Dow Jones industrial average crossed 10,000 points today. It was great news, because it crossed it for the first time in the last one year. At Wall-Street, traders tossed commemorative caps and uncorked champagne.
This was a big event for traders who had seen the average to reach 14,164.53 in October 2007 and then slide down to 6,547.05.
It’s almost like an announcement that the bear market is over,” said Arthur Hogan, chief market analyst at Jefferies & Co. in Boston. “That is an eye-opener — ‘Hey, you know what, things must be getting better because the Dow is over 10,000.'”
Cheers went up briefly when the Dow eclipsed the milestone in the early afternoon, during a daylong rally driven by encouraging earnings reports from Intel Corp. and JPMorgan Chase & Co. The average closed at 10,015.86, up 144.80 points.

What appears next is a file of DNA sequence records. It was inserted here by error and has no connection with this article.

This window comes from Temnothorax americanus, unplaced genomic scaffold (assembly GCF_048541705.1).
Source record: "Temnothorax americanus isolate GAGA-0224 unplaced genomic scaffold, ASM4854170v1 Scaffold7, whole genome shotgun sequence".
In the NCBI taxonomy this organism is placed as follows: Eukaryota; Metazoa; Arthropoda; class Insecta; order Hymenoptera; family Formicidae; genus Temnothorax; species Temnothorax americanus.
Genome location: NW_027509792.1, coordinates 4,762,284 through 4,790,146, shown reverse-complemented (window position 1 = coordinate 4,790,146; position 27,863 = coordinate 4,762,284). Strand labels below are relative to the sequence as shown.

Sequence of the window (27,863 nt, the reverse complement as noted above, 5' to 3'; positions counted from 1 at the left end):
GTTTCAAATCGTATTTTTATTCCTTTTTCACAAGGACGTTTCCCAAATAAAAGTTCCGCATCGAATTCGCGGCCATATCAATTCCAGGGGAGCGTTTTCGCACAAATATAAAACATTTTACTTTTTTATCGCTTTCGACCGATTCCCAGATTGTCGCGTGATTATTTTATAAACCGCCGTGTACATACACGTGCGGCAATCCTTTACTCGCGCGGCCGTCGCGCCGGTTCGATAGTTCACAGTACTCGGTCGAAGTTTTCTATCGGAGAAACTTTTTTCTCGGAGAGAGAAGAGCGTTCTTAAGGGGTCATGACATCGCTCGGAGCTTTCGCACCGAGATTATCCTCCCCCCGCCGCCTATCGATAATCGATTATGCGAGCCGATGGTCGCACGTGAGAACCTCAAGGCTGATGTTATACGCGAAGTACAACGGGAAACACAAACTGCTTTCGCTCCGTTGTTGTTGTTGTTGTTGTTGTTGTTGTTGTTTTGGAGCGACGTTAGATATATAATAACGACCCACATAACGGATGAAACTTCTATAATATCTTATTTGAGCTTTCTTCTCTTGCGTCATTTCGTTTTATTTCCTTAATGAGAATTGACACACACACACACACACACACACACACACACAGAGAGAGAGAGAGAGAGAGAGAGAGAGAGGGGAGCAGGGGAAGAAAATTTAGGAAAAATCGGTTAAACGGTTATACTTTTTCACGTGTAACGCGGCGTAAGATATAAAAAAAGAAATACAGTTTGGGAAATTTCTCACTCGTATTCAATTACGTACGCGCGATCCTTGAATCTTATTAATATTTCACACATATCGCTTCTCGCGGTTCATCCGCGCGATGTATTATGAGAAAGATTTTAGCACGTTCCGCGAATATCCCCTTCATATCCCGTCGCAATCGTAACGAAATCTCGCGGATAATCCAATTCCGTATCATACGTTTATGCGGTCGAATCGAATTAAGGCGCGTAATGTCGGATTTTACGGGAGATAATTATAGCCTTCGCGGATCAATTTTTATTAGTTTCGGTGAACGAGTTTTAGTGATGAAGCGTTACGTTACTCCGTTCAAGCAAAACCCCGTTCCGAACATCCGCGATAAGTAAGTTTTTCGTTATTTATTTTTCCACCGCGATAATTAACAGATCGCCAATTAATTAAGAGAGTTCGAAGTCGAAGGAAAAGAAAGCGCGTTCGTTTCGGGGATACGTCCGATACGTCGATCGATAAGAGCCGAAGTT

It was the first time the Dow had touched 10,000 since October 2008, that time on the way down.
“I think there were times when we were in the deep part of the trough there back in the springtime when it felt like we’d never get back to this level,” said Bernie McSherry, senior vice president of strategic initiatives at Cuttone & Co.
Ethan Harris, head of North America economics at Bank of America Merrill Lynch, described it as a “relief rally that the world is not coming to an end.”
Is recession over? Or is it just a small relief before another burst?